Archive for the ‘Story-Telling’ Category

There are two kinds of cliffhangers.

#1 The good kind, where the book is a complete story, but gives you a reason to want to read the next one. ‘Good dog, Lassie, you got Billy out of the well.’ ‘Dad, Dad! Billy’s just fallen off a cliff…’

#2 The bad kind, where…

Trade publishing can put its books in every bookstore, and get its friends in the media to push them constantly. But that becomes less useful every year.

I doubt we’re ever going to see another Harry Potter, because the mechanisms that made it so popular no longer really exist. While the publishers have every TV talk show talking about the book, we’re watching Netflix and Youtube.

That doesn’t mean Stephen King has anything to worry about, because he has a popular backlist and and established fanbase who’ll buy most or all of his books. But creating another King will be much harder. Another Rowling, probably impossible.

Trade publishing isn’t going away any time soon, but more and more new writers start out in indie publishing and need a very good reason to consider a trade publishing deal.

Generally speaking, in order for a subscription model to make sense, someone has to be screwed. The subscriber has to get less value than they would by purchasing, the producer has to get less value than they would from sales, or the subscription service has to get less money than they would from sales.

There’s a small argument that people who subscribe to a service would watch or read things that they wouldn’t have bought, but that’s just redistributing income from high-value producers to low-value. Since I got a Netflix subscription I rarely buy movies any more, so the companies have lost all those $10-20 sales in favour of the few cents Netflix give them.

And it’s ten times worse with an uncurated service like KU, because it literally becomes a license for scammers to print money. KU is now basically the Hunger Games, where writers are thrown into a pit of money to fight to see who comes out alive.

KU eliminates the pricing mechanism that makes economics work, and gives scammers a license to print money. A bot costs $9.99 a month, and earns $0.004 every time it ‘reads’ a page. So it can trivially generate far more income than it costs.

Giving scammers the ability to print money is not something that can be fixed. KU is broken by design, as anyone could have told Amazon before they created it.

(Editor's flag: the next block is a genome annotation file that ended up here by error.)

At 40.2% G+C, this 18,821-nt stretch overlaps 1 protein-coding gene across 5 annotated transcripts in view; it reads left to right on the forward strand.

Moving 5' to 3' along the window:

You can’t do the same by having bots buy your books, because Amazon takes a 30% cut. It’s only the subscription model that makes scamming profitable.

Of course, Amazon claim to be able to count page reads, but they really can’t, and it’s a fundamentally complex problem to solve. Unless, maybe, they restrict KU books to tamper-proof Kindles and put a face-tracking camera on the front to check you’re actually reading the words.

Hence scammers exploit that to make more $$$$$.

I have a story coming out in a new anthology tomorrow:

1. Finish a bunch of my half-finished novels.

2. Publish them.

3. Spend the royalties on an estate in Hawaii and a Ferrari.

Saying a new writer should spend thousands of dollars on their first book because successful writers do so is like saying a kid who wants to win motor races should buy a Ferrari because the people who win races drive them. The kid wouldn’t have any idea how to control it and would be off in the grass on the first corner with a big repair bill.

Sure, if I was making a million dollars on each book, I’d farm out all the editing and covers and spend a bunch of money on advertising, because doing the work myself would make no sense when I could be writing the next book. But I’m sure glad I didn’t do that when I was starting out, or I’d have quit long ago because I couldn’t afford to keep losing money. After a few years and several books, I’m only just about at the point where I think I’d benefit from doing those things.

A few things to consider:

1. You can write and publish several books in the time trade publishers would take to reject your first book.
2. A publisher who’s giving a $5,000 advance isn’t going to spend much on publicity.
3. Odds are you won’t sell your first book to a publisher anyway. You’re likely to sell at least a few copies if you self-publish.
4. Most forms of book promotion don’t work as well as writing a good book and getting it into the hands of people who’ll spread the word. The days when you could sell a million copies just by posting ‘buy my awesome $0.99 ebook’ on Twitter every hour are long gone. So many writers do that that readers just blank them out or unfollow them.
5. If you self-publish a bad book, the odds of some irate reader stalking you with a chainsaw are low. The worst that’s likely to happen is that it disappears into the Pit Of Despair (aka the million-plus rankings on Amazon).

I think you just need to make it your day job. A month is about 160 hours of work time. I can write about 1500 words an hour, so I could write a 60,000 word novel in a quarter of that time. That would leave three times as many hours to do everything else once the first draft is complete… farm out some of the editing, the formatting, and the cover design, and there’s plenty of time in a month to write and release a book if you don’t need lots of research or world building (as per Richard’s comment about writing in a series).

Lionel Fanthorpe used to write a (mostly bad) novel every weekend, based on a cover and title the publisher sent him, and did that for a few years. Michael Moorcock wrote some of his most famous books in a week.

We basically need:

1. A story readers want.
2. Competently told.
3. Competently packaged/marketed.
4. Luck.

Different writers need different amounts of time to get all of those to come together.

I’ve started a writing factory like James Patterson. Now I just write an outline, and pay hamsters to write the book. Sunflower seeds are much cheaper than royalties.

Hamster on laptop

I’m not a nomad any more, but I believe I wrote a chunk of Final Contact in China or Japan, and the first draft of Take The Plunge, which is set in New Zealand, in Fiji and the Cook Islands. I remember writing part of one story on the ferry between the North Island and South Island in New Zealand, but I’m not sure which one it was. Parts of Fade To Grey were written in Italy, Holland and my first class pod a few miles above the Atlantic, and about the first third of Horror Movie was also written in Holland.